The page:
Friday, November 27, 2015

What is Pass The Hash Attack ?

I think many of us are aware of the term “Pass The Hash” attack. Some of us have heard protocols like Remote Desktop Protocol are susceptible to attacks like Pass The Hash attack. Let's understand what this attack actually is.

What is Pass The Hash attack?

Pass The Hash Attack is an attack in which the attacker hacks a user's password and breaks into the server or service to steal data or do other malicious activities.

Normally, a user needs to provide for authentication a password, which is converted into a hash using some popular hash algorithm and then is matched with the already stored hashed value in the server. Users passwords are never stored or sent in cleartext format over the wire. Cleartext passwords are never required to complete authentication for a user. And so for an attacker.

So, if an attacker can harvest hash values of passwords and try them to impersonate a user, he can break into the server. In a Pass The Hash attack, the attacker uses this mechanism. In this attack, the attacker uses LM or NTLM authentication, instead of using some brute force mechanism to obtain the cleartext password from its hash value.

What is LM or NTLM authentication?

LM Hash or LanMan Hash or Lan Manager Hash is a compromised hash function that was once the primary hash function for Microsoft Lan Manager or Microsoft Windows version prior to NT. Support for this proticol continued in later versions of Windows for backward compatibility, but it was recommended by Microsoft to turn off the protocol by the administrators. In Windows Vista the protocol is disabled by default, but in some non-Microsoft CIFS implementations it continued to be used. NTLM or NT Lan Manager is the successor for Lan Manager. NTLM is widely deployed even on new systems, to maintain compatibility with older systems. But, Microsoft no longer recommends NTLM in applications.

How is LM Hash computed?

The LM Hash is computed using the methods below:

  • A user gives a password which is restricted to fourteen characters.
  • The user's password is converted to uppercase.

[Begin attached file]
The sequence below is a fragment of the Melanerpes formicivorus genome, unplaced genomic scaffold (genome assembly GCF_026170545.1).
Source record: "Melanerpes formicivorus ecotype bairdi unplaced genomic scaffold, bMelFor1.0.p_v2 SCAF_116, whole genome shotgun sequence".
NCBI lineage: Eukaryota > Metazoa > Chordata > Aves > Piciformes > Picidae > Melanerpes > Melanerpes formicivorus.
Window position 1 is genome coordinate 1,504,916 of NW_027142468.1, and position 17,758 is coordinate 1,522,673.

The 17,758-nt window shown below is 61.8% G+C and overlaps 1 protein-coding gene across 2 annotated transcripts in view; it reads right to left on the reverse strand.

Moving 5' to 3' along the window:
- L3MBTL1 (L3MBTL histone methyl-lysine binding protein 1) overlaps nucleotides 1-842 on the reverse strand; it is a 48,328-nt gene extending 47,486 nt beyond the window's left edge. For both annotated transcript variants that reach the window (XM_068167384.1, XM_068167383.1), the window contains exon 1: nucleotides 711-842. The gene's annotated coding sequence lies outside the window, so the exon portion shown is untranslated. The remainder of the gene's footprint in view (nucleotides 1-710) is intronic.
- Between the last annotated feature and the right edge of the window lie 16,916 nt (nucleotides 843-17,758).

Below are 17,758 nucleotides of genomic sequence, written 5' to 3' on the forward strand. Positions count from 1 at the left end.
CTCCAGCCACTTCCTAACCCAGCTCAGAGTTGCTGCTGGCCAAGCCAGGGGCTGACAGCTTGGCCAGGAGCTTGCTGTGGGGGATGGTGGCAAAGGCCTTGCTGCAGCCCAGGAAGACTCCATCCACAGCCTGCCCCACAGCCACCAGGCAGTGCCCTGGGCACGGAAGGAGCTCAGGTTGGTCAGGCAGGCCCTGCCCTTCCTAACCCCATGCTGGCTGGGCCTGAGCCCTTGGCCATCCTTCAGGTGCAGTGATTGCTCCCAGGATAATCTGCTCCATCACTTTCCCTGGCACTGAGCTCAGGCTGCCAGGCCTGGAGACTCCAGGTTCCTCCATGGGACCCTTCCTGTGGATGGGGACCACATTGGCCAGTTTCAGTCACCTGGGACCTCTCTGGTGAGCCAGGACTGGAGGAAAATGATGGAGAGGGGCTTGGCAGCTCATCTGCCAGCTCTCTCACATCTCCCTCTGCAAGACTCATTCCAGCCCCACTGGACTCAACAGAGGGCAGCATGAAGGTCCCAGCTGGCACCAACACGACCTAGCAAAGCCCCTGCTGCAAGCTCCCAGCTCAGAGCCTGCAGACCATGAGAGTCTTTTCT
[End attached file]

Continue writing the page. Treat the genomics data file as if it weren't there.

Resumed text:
• The password is encoded in the System OEM code page.
  • The password is null padded to 14 bytes.
  • The 14 byte null padded password is halved into two 7 bytes.
  • Each 7 byte value is used to generate a DES key of 64 bits. Here, one null bit is inserted after every 7 bits, thus generating 64 bits. The null bits are later discarded. Like this two DES keys are generated from two 7 bytes halves.
  • Two DES keys thus generated are used to encrypt a constant key KGS!@#$%”, thus forming two 8 byte ciphertexts.
  • These two ciphertexts are concatenated to obtain the 16 byte LM Hash.

How is Pass The Hash Attack perpetrated

But, does not the attacker need the hash values of the users' passwords to hack the accounts? How do the attackers perform Pass The Hash attack?

Before making such attacks, the attacker harvests password hashes of user accounts. There are number of methods which an attacker normally uses to get the password hashes:

  • An attacker may hack the administrator privileges and obtain the cached values of password hashes from the SAM. But, the default behavior of offline usage of cached hashes can be disabled by the adminitrator. So, this method may not always work.
  • The attacker sometimes dumps local users account database or SAM to obtain password hashes of local users and later use them with local administrative account password hashes to hack multiple sysems.
  • The attacker sometimes sniff the LM or NTLM challenge-response dialogues between the client and server and later brute force the encrypted hash values.
  • The attacker may also dump the credentials of authenticated users stored by the Windows Isass.exe process. In this method, the attacker can obtain hash values of user accounts, not only of local users but also of users of security domain that the machine is a member of.


And now comes the most important question – What is the mitigation?

Actually, there is no single defense against this attack. But, there are a couple of precautions that can be taken.

Use of firewalls, intrusion prevention system, 802.1x authentication, IPSec, antivirus software, full disk encryption etc can prevent this attack. A Windows machine can be limited from storing cached values of user credentials. Principle of least privilege is always useful. Windows systems can be configured not to use LM or NTLM protocols. And last but not the least, Restricted Admin Mode is a new security feature for Windows Operating System introduced in 2014 and it is really designed to make the life of attackers more difficult.